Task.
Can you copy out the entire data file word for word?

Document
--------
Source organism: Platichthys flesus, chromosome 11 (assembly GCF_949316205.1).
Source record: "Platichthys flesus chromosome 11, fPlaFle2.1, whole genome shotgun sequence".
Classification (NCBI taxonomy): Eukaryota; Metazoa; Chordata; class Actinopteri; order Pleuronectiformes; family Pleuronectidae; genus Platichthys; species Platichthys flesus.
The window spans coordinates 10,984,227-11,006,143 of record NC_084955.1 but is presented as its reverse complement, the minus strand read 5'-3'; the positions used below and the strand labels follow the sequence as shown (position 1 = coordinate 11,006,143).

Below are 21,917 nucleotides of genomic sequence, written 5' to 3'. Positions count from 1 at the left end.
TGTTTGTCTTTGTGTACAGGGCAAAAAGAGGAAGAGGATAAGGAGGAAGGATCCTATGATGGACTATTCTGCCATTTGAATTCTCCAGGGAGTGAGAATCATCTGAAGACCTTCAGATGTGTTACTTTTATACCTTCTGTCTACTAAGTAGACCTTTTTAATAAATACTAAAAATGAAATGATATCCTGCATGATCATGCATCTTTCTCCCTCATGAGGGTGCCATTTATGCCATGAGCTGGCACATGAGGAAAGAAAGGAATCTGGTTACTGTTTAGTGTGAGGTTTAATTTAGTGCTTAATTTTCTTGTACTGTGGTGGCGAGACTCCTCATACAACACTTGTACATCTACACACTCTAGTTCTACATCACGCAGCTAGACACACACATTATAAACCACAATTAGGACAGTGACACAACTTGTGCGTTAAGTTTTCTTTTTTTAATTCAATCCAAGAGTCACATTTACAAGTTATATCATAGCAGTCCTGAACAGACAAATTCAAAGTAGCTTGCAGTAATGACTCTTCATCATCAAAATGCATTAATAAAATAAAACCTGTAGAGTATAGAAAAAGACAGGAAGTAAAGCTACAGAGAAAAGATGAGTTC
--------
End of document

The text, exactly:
Source organism: Platichthys flesus, chromosome 11 (assembly GCF_949316205.1).
Source record: "Platichthys flesus chromosome 11, fPlaFle2.1, whole genome shotgun sequence".
Classification (NCBI taxonomy): Eukaryota; Metazoa; Chordata; class Actinopteri; order Pleuronectiformes; family Pleuronectidae; genus Platichthys; species Platichthys flesus.
The window spans coordinates 10,984,227-11,006,143 of record NC_084955.1 but is presented as its reverse complement, the minus strand read 5'-3'; the positions used below and the strand labels follow the sequence as shown (position 1 = coordinate 11,006,143).

Below are 21,917 nucleotides of genomic sequence, written 5' to 3'. Positions count from 1 at the left end.
TGTTTGTCTTTGTGTACAGGGCAAAAAGAGGAAGAGGATAAGGAGGAAGGATCCTATGATGGACTATTCTGCCATTTGAATTCTCCAGGGAGTGAGAATCATCTGAAGACCTTCAGATGTGTTACTTTTATACCTTCTGTCTACTAAGTAGACCTTTTTAATAAATACTAAAAATGAAATGATATCCTGCATGATCATGCATCTTTCTCCCTCATGAGGGTGCCATTTATGCCATGAGCTGGCACATGAGGAAAGAAAGGAATCTGGTTACTGTTTAGTGTGAGGTTTAATTTAGTGCTTAATTTTCTTGTACTGTGGTGGCGAGACTCCTCATACAACACTTGTACATCTACACACTCTAGTTCTACATCACGCAGCTAGACACACACATTATAAACCACAATTAGGACAGTGACACAACTTGTGCGTTAAGTTTTCTTTTTTTAATTCAATCCAAGAGTCACATTTACAAGTTATATCATAGCAGTCCTGAACAGACAAATTCAAAGTAGCTTGCAGTAATGACTCTTCATCATCAAAATGCATTAATAAAATAAAACCTGTAGAGTATAGAAAAAGACAGGAAGTAAAGCTACAGAGAAAAGATGAGTTC